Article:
• Result: After much debate and compromise, HB 2111 passed out of the House with a 58-1 vote, passed out of the Senate with a 29-0 vote on the legislature’s final day and will soon arrive on Governor Brewer’s desk to be signed into law.

HB 2147: Unemployment Benefits; Proof; Eligibility

  • Sponsor: Rep. Warren Petersen, LD 12
  • Summary: This bill is the latest effort to reform how unemployment benefits are delivered in Arizona and attempts to level the playing field where businesses have been at a disadvantage. This bill provides much-needed relief to Arizona businesses by shifting the burden of proof on an applicant who resigned their employment but claims they were fired. Unemployment insurance applicants, rather than the employer, will have to demonstrate that they involuntarily left employment.
  • Result: HB 2147 passed out of the House with a 34-24 vote, passed out of the Senate with a 17-12 vote and was signed into law by the Governor.

HB 2324: TPT Exemption; Leases; Affiliated Companies

(Municipal Tax Code; Leases)

  • Sponsor: Rep. Eddie Farnsworth, LD 12
  • Summary: This bill exempts commercial leases from TPT tax when the owner of the business and the building being leased is one in the same. Municipalities and special taxing districts are prohibited from levying a transaction privilege or use tax on gross income derived from leasing real property between affiliated companies, businesses or persons, or by a reciprocal insurer. Cities that do collect such taxes may continue to require payment until October of 2013.
  • Result: HB 2324 passed out of the House with a 58-0 vote, passed out of the Senate with a 29-0 vote and was signed into law by the Governor.

HB 2336: Taxation; Retail Classification; Cash Equivalents

  • Sponsor: Rep. Tom Forese, LD 17
  • Summary: This bill exempts a number of items referred to as “cash equivalents” purchased in advanced in a dollar value denomination from retail TPT tax. These cash equivalents are gift cards, vouchers, money orders and traveler’s checks. No TPT is paid to buy a gift card, but TPT is paid when a gift card is used to purchase goods.
  • Result: HB 2336 passed out of the House with a 59-0 vote, passed out of the Senate with a 29-0 vote on the legislature’s final day and will soon arrive on Governor Brewer’s desk to be signed into law.

HB 2599: Procurement Code; Amendments

  • Sponsor: Rep. Justin Pierce, LD 25
  • Summary: This bill amends Arizona’s procurement code to more closely scrutinize state employees involved in purchasing decisions who move back and forth between government and private sector jobs. The bill also makes technical changes in how the state selects the winner of an RFP, and its overall intent is for government to operate more like the private sector.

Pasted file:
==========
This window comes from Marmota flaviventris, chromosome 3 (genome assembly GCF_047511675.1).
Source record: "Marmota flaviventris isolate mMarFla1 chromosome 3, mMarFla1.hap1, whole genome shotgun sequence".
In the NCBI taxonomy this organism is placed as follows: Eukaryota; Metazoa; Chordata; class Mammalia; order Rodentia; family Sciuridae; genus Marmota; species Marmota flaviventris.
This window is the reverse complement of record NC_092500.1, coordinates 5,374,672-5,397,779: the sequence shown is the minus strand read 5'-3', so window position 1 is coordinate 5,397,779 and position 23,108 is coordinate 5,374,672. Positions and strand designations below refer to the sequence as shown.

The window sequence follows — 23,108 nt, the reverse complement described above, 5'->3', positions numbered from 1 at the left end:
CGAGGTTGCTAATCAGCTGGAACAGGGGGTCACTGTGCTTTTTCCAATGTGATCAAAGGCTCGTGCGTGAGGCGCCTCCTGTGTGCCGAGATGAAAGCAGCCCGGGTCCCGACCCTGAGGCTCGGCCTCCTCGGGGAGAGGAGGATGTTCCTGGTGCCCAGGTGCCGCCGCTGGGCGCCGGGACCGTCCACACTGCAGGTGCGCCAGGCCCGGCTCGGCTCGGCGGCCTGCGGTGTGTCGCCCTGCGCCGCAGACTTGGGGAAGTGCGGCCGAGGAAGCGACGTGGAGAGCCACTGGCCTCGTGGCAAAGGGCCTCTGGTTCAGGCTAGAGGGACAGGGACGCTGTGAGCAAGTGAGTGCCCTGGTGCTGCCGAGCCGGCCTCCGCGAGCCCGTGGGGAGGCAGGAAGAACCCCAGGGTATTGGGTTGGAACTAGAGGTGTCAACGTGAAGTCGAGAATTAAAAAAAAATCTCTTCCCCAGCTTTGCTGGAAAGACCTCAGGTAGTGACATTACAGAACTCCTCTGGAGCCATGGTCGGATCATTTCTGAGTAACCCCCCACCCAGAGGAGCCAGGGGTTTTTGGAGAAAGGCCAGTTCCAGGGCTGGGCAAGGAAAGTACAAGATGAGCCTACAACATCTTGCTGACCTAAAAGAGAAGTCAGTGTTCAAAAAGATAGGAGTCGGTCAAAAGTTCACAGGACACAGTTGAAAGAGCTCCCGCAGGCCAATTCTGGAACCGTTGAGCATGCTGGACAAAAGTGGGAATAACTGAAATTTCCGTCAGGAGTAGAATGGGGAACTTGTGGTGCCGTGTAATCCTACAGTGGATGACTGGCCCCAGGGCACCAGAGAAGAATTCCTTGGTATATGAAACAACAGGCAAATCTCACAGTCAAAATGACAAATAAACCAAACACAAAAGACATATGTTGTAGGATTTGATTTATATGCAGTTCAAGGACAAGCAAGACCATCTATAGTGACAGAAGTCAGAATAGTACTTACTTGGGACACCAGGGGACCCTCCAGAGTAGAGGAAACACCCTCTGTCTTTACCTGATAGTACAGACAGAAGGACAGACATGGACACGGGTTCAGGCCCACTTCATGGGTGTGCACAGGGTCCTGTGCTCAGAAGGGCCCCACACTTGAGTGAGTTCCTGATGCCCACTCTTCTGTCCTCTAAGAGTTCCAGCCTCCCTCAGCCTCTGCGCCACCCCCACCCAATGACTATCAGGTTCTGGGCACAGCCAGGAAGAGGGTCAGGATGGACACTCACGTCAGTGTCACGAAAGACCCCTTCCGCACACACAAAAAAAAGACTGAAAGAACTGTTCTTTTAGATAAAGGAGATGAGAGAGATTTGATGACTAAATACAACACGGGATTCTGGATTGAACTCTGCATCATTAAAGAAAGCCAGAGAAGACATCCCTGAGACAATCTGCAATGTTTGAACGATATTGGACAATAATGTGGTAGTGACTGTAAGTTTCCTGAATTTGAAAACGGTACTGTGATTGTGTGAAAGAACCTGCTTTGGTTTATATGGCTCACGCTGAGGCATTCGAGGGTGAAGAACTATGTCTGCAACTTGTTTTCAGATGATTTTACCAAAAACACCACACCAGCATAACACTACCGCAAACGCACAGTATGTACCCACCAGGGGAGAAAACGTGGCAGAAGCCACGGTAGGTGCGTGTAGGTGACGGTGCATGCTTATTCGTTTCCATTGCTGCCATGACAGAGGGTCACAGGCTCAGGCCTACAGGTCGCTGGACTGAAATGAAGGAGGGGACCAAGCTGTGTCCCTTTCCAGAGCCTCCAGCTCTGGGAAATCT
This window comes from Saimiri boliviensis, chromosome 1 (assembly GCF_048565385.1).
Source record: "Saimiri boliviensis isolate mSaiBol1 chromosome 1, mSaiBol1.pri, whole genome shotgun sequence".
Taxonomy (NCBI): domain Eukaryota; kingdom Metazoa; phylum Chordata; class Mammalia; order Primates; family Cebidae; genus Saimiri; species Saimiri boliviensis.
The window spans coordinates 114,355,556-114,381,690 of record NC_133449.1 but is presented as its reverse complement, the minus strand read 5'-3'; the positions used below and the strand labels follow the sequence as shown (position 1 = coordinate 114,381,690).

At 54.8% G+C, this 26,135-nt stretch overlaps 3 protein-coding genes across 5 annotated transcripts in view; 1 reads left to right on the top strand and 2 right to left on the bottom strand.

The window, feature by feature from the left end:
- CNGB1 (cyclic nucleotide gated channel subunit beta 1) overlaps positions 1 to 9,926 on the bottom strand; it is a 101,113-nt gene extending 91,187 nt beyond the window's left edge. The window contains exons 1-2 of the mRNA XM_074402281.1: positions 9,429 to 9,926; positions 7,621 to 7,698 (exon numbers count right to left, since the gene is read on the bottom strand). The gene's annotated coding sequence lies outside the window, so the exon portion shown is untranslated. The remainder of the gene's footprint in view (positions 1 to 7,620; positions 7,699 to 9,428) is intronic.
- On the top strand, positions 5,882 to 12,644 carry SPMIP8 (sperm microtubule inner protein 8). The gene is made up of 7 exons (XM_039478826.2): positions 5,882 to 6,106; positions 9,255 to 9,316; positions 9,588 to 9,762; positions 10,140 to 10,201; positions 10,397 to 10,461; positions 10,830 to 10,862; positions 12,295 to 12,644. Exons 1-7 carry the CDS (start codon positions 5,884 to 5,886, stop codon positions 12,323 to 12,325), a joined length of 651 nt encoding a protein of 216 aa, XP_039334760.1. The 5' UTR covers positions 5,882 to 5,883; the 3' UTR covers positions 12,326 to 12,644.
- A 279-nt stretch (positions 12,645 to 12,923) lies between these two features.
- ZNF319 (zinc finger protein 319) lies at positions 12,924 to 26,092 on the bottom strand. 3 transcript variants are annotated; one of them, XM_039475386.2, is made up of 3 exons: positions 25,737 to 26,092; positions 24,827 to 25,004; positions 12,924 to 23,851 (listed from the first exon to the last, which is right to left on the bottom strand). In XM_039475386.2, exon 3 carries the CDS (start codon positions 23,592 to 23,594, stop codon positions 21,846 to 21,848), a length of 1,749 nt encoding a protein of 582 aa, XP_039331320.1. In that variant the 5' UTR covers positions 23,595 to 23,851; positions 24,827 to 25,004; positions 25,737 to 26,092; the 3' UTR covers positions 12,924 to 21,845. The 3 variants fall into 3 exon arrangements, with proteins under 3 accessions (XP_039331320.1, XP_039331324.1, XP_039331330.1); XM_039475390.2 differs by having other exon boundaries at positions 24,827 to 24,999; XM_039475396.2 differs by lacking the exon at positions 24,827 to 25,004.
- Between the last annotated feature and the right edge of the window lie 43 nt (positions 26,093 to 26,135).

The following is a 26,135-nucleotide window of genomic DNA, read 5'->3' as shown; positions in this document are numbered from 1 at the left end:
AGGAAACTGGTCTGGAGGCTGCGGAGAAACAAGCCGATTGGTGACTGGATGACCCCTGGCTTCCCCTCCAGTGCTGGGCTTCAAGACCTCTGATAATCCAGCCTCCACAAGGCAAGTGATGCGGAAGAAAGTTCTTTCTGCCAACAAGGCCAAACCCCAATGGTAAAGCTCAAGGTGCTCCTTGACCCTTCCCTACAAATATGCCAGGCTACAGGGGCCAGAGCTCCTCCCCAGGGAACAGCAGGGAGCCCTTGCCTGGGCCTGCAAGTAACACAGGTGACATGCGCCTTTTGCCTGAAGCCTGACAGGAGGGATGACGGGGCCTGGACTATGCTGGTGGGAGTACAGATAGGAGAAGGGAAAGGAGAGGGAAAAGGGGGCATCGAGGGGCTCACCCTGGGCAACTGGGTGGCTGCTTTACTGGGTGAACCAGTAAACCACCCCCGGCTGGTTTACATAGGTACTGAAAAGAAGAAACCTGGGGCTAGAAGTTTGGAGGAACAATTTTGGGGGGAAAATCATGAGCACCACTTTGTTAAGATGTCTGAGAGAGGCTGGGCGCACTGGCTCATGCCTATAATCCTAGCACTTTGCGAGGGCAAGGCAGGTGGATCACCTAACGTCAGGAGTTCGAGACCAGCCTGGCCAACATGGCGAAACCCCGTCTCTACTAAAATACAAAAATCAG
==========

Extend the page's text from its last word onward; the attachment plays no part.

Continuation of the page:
• Result: HB 2599 passed out of the House with a 59-0 vote, passed out of the Senate with a 24-0 vote and was signed into law by the Governor.

SB 1168: Internal Revenue Code Conformity

  • Sponsor: Steve Yarbrough, LD 17
  • Summary: This bill makes changes to Arizona’s income tax laws to ensure that they conform to the federal IRS code in effect as of January 1, 2013.
  • Result: SB 1168 passed out of the Senate with a 28-0 vote, passed out of the House with a 58-0 vote and was signed into law by the Governor.

SB 1169: Prop 117, Conformity

  • Sponsor: Steve Yarbrough, LD 17
  • Summary: This bill makes various changes to the Arizona revised statutes in order to conform to Proposition 117 (property tax assessed valuation; limitation), which was passed by Arizona voters during the 2012 general election. Proposition 117 had nothing to do with the tax rate, but caps at five percent the maximum increase in property value that taxable real property can grow in a certain year.
  • Result: SB 1169 passed out of the Senate with a 28-0 vote, passed out of the House with a 58-0 vote and was signed into law by the Governor.

SB 1233: Limited Liability Companies; Ownership Interests

  • Sponsor: Senator Adam Driggs, LD 28
  • Summary: We refer to this bill as the estate planning bill. This bill amends the Limited Liability Company Act by adding a new provision that governs members as it relates to forms of ownership. An interest in a limited liability company (LLC) may be held by two or more people as joint tenants with right of survivorship, or by a married couple as community property with right of survivorship, except as prohibited or restricted in an operating agreement.
  • Result: SB 1233 passed out of the Senate with a 28-0 vote, passed out of the House with a 56-0 vote and was signed into law by the Governor.

ASBA develops its policy positions and statements through its Public Policy Committee, which is comprised of ASBA members providing volunteer leadership and key ASBA staff. Under the direction of ASBA’s Board of Directors, the Public Policy Committee is charged with conducting research, surveying the membership, developing ASBA legislative priorities tracking bills and taking action to influence the passage or defeat of bills. Learn more about ASBA and its role in public policy, visit www.asba.com or call 602-306-4000 or 520.327.0222.